Software Tester and Technical Author – should the two roles ever be put together?

We’ve a client looking to recruit a Technical Writer/Software Tester, which they are having difficulties filling (see
#4084 Technical Author/Software Tester, Surrey, £25K-£35K)

As part of the process of promoting this vacancy, we posed the following questions in a forum on LinkedIn for testers (Software Testing & Quality Assurance) and in a forum for Technical Authors (Technical Writer Forum):

What do Software Testers feel about hybrid roles – where you’re writing the user documentation and conducting the testing? We’ve a client looking for such a person, which is why I ask.

What do you feel about hybrid roles – where you’re writing the user documentation and conducting the testing?
We’ve a client looking for such a person, which is why I ask.

There were a lot of responses.  In general, the Software Testers felt it should be two separate roles, whereas the Technical Authors felt it could work as an information hybrid role. They were more confident they could do both roles than the software testers. There were some concerns, however, over it extending the critical path of projects.

I suspect the roles are merged more often than people imagine, especially in smaller companies. What do you think?

7 Comments

Dee Elling

Interesting, just today I see this new listing for an Eng/QA/Writer: https://sjobs.brassring.com/1033/ASP/TG/cim_jobdetail.asp?jobId=372803&PartnerId=25196&SiteId=5146&type=search&JobReqLang=1&recordstart=1&codes=Indeed

A lot of small companies want people to wear multiple hats… that’s OK if high expertise in any of them is not required. Economics over quality.

A lot of tech writers wind up doing QA as part of the job of working on unfinished software; I haven’t seen that happen the other way around. I’ve had writers who filed more bugs than the QA team.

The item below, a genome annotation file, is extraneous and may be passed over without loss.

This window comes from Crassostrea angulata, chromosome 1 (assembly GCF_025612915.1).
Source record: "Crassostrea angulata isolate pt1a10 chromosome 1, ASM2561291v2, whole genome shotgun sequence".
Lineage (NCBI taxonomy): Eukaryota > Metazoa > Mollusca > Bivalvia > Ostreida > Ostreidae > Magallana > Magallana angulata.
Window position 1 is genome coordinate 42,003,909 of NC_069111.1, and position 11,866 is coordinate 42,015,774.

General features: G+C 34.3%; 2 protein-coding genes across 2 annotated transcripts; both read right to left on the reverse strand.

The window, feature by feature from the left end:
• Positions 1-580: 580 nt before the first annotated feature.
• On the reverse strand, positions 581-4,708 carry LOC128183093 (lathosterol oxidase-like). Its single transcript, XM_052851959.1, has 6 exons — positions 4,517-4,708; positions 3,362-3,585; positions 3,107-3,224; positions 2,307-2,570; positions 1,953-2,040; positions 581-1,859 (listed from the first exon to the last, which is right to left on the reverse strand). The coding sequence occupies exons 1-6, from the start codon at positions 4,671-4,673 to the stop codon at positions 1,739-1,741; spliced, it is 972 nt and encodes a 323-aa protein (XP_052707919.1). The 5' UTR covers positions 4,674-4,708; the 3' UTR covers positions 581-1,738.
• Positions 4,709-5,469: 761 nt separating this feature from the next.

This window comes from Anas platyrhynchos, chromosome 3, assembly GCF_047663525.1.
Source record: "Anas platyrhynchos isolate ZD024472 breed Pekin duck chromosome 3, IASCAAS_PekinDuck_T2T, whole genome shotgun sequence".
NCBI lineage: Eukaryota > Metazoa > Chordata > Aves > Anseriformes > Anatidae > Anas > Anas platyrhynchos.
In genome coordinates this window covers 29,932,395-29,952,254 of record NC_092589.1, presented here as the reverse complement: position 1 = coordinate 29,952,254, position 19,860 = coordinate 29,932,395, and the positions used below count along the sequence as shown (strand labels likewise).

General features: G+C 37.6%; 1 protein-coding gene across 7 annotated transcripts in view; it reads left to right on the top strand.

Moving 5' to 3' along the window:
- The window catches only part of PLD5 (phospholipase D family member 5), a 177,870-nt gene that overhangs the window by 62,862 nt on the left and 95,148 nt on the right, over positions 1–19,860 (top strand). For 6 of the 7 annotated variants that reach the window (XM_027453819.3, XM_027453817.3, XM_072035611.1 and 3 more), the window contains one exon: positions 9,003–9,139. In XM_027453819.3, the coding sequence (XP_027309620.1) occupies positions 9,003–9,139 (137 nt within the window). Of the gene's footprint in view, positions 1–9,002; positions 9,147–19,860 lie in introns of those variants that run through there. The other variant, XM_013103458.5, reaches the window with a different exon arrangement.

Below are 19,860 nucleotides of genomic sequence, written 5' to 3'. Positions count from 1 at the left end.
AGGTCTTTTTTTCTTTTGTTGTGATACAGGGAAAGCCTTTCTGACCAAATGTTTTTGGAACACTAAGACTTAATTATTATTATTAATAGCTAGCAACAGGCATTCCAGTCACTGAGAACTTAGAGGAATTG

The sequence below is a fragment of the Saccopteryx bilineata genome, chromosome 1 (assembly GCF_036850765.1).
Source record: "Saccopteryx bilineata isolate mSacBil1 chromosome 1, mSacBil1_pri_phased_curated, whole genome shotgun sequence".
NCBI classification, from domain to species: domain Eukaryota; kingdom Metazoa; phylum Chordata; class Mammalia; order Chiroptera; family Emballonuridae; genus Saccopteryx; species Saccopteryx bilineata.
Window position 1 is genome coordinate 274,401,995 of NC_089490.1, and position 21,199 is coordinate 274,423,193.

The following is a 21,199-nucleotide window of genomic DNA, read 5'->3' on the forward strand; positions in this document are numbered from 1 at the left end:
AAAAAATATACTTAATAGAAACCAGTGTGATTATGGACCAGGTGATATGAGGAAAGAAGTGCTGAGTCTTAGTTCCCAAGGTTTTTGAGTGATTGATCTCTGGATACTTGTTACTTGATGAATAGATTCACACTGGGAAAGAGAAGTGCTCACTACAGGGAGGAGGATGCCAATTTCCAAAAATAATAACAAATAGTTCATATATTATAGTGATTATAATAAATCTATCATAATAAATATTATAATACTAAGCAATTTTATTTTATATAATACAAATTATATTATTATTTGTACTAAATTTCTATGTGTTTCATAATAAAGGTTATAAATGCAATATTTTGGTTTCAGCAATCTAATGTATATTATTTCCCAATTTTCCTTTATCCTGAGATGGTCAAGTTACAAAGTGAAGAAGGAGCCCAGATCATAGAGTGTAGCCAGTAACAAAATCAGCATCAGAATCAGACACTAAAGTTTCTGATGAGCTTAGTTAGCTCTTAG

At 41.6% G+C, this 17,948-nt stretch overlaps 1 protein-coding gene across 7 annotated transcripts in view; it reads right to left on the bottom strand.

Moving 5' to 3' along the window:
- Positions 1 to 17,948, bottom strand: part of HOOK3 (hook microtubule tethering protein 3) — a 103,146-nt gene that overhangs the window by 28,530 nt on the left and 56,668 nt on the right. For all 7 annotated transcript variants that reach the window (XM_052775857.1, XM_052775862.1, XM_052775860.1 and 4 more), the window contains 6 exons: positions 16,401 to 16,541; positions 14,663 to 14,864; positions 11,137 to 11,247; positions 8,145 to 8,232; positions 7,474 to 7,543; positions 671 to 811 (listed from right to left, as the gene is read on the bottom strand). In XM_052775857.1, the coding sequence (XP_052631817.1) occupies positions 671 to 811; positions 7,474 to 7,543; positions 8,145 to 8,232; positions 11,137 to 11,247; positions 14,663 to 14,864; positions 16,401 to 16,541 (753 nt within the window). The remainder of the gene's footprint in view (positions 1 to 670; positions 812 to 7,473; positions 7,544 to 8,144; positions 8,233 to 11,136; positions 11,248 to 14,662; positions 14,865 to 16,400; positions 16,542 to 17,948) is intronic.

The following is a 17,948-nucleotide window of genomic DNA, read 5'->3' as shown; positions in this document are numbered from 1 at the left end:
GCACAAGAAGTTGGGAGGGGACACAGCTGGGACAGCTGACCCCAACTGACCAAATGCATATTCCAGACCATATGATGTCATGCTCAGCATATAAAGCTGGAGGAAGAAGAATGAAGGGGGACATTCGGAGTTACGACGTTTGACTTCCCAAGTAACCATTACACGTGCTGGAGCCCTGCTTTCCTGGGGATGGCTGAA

We opened our docs to authoring by Dev and QA; Dev outpaces QA contributions by far. I think this is because the Writer/QA “crunch mode” overlaps, whereas Dev has a bit of time at the end to look things over.

Regards, -Dee

Mark

Well, I can see why they are having trouble filling the role. I think they should be paying at least £10,000 more just for the technical author side of the role!

Warren Jason Street

I was dual-hatted in the role of software tester and documenter (triple-hatted, if you consider that I was also trying to update the system with badly-needed data as well) and it didn’t bother me a bit. I was able to manage the roles without any one area suffering. I also had to do it in two different locations (distance between facilities, 5 miles).

What was missing from the equation were planning and documentation. The company didn’t have anyone adequately performing these tasks prior to me being brought in two years after the startup. So, when I started questioning things, I ran into problems with the contractor was brought in to fix what had not been done properly.

It can be done, and done well, but if a project hasn’t been started properly, there will be issues.

Shweta Hardikar

Have done that for a project. Have reviewed the application from the perspective of the user. There are things which testers sometimes miss out. Language, ease of using any functionality, consistency especially in a huge application where each tester only looks into a part of the application. It was my job to look after the application as a complete picture and test it from the end-user’s perspective. As a technical writer we can do that job in a slight better manner.

Christina Eftekhar

I did software testing in two of my technical authoring jobs. I enjoyed it because I was able to put on my user and author hats at the same time. I tested for usability, adherence to disability regulations (in the United States, this is referred to as “Section 508 compliance”), and bugs.

As a technical author, is always better to get involved in the development as early as possible, and I find testing an effective way to get in much-needed changes before the product is released.

Soumen Purkayastha

Technical authors can always test a software from a usability perspective. Since they are groomed to think with the user’s hat on, they will do good at it. However, if a technical author has an excellent grasp on technology and knows a bit of coding, then the author can also do other forms of testing like Unit testing and White Box testing.

Jen

I agree with Mark. This is the salary that I would have expected to earn when I stopped technical authoring in 2004.

In respect of the joint roles – as a technical author you essentially end up testing the software in order to write about it.

Most of my technical author roles included a certain amount of testing, whether formally or informally.

I must say that I enjoyed this aspect of software development which obviously appealed to my more anally retentive side, which I guess also helped me to be a good technical author (attention to detail). However, I also annoyed the hell out of the developers:-))

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